Everyone who is Asian in Madrid is called a chino. There is no differentiation between Koreans, Japanese, or Chinese. Everyone is chino, which is offensive in itself. There is no reason to get to find out if they are, in fact, of Chinese descent. Many times, I have heard madrileños talking about los chinos in a very negative and dismissive context. Asian people are also stared at more than other foreigners in Madrid. One of my best friends here happens to be Asian and the amount of time she has been stared at since arriving in Madrid is confounding, especially since the appropriate length of time during which someone can stare at you before having to look away out of politeness is much longer in Spain than it is in the U.S.
Before coming to Madrid, I did not even stop to think that I might be in a place where everyone isnt respected, as they are where I am from. Granted, there is not as much respect for personal differences as there should be in the United States, but it seems to me that there is a general knowledge that there should be respect. People who dont respect others are partially aware that their attitudes are not universal. In Madrid, especially in relation to the Asian population here, Spaniards do not seem to realize that there is such a thing as political correctness. There is a certain level of respect that everyone is entitled to.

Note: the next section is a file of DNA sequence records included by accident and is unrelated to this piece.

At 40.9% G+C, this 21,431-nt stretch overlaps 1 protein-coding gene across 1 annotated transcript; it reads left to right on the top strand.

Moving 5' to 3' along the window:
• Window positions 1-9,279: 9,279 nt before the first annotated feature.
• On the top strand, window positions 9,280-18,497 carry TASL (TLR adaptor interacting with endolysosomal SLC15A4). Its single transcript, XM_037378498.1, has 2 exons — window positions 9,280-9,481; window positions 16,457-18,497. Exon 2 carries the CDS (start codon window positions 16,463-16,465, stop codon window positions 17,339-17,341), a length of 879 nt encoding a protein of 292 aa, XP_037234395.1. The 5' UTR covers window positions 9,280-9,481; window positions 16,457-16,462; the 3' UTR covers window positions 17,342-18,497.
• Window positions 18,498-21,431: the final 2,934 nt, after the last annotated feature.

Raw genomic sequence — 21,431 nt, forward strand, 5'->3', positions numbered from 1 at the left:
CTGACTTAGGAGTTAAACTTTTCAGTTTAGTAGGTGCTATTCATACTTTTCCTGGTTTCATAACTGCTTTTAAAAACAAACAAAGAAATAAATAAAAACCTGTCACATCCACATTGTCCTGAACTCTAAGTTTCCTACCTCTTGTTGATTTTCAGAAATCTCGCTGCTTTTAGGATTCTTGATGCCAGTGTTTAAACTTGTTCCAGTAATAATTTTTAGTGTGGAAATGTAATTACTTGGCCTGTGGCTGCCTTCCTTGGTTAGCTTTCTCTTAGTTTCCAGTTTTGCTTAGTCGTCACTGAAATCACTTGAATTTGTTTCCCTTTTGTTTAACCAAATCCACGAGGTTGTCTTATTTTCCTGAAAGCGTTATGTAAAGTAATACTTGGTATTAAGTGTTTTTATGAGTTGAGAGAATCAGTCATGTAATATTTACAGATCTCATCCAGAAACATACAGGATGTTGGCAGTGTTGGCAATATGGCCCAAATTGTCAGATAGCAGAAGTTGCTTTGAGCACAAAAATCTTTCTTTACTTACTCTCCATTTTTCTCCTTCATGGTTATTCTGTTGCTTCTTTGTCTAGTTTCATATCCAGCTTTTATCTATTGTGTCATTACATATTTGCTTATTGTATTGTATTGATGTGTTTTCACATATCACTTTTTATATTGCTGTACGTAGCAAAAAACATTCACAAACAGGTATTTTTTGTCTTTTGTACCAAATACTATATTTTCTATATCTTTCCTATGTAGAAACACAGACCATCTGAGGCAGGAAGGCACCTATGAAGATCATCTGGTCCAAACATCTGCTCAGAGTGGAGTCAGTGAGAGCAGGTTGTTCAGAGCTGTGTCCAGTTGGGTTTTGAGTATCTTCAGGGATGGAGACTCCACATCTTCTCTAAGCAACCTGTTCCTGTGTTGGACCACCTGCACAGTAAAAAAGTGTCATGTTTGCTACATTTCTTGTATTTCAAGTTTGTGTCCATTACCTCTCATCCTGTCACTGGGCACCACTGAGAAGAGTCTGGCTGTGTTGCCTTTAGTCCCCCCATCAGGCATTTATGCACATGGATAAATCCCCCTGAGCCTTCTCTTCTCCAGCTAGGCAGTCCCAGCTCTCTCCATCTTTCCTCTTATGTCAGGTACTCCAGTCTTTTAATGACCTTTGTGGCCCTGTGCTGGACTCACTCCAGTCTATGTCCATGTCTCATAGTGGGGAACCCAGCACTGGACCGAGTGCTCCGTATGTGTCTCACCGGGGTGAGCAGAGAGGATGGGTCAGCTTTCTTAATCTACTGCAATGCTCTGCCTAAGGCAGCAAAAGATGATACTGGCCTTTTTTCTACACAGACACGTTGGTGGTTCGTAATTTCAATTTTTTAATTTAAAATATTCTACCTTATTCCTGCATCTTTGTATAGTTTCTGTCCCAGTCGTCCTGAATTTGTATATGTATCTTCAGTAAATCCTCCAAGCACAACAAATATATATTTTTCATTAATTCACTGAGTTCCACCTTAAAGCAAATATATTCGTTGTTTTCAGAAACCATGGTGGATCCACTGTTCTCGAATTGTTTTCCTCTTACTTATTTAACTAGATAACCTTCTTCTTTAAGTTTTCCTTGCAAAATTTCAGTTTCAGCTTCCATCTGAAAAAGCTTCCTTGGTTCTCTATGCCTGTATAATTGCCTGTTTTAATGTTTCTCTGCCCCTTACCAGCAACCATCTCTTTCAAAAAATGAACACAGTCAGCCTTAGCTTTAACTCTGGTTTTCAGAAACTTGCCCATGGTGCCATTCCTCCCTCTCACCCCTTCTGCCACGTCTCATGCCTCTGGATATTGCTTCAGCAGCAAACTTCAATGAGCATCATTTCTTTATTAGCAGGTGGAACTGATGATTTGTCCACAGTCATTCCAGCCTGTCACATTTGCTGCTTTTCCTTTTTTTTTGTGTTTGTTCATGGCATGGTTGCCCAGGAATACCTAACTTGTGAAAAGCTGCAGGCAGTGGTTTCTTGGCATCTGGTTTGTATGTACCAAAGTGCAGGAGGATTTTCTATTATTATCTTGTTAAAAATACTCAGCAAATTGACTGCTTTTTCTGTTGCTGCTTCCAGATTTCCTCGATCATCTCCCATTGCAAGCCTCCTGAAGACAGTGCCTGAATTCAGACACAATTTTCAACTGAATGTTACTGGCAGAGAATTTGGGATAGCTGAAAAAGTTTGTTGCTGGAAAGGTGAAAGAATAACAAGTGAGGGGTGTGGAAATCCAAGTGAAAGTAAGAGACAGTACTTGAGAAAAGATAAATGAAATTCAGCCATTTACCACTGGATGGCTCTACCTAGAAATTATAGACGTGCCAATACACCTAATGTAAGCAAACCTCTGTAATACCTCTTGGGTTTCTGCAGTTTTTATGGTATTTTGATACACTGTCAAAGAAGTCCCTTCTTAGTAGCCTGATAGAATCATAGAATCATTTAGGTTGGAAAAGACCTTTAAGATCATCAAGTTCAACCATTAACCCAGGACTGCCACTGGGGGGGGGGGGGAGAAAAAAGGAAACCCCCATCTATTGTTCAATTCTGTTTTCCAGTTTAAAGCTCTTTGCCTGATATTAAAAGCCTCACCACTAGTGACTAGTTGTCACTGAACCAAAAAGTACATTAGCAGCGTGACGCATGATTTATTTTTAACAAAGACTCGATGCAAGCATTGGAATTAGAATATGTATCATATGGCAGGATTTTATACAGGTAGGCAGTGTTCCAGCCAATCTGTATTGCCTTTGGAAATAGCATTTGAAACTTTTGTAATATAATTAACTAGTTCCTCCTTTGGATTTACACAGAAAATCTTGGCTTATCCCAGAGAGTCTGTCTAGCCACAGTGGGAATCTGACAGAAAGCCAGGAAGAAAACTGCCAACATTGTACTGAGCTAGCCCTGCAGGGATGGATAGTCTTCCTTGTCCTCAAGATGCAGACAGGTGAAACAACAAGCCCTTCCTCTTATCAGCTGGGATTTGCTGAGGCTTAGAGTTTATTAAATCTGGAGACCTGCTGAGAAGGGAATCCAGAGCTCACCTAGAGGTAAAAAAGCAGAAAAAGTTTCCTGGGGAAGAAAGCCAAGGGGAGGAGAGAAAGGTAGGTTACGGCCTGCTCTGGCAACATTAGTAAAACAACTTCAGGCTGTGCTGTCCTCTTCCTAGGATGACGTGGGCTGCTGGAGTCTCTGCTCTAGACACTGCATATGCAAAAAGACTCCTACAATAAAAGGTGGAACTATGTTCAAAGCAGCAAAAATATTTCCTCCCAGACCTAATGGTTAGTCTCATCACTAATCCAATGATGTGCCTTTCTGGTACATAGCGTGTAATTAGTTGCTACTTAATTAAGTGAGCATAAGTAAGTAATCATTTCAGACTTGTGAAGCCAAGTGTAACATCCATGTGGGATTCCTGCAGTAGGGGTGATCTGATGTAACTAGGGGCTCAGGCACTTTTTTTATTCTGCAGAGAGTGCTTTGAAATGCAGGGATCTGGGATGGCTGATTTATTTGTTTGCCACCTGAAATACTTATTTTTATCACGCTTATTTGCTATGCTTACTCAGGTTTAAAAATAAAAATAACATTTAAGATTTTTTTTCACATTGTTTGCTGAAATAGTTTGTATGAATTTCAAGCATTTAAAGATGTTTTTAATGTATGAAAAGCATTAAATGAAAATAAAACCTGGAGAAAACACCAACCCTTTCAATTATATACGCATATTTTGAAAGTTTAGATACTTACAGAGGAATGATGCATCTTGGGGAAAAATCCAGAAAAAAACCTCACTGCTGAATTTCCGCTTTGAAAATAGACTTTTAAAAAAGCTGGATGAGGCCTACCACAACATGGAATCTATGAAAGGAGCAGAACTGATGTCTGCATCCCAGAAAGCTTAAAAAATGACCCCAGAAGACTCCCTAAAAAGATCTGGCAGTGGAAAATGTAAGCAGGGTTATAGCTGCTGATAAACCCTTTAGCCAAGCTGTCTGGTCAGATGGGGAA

May 6, 2010
Spain has a strong Catholic tradition. Religion is splattered across her history, ranging from the Inquisition to the forced conversions of conquered civilizations in Latin America. Religion, particularly Catholicism, has taken on a representative role of the Spanish culture. While studying in Madrid, I have come in close contract with the relationship Spaniards have with religion. Looking in any guidebook, many of the must-see tourist attractions in Spain are churches and cathedrals. Spain has tons of them, some more famous than others. In fact, I have not been to a city in Madrid where I havent visited at least one.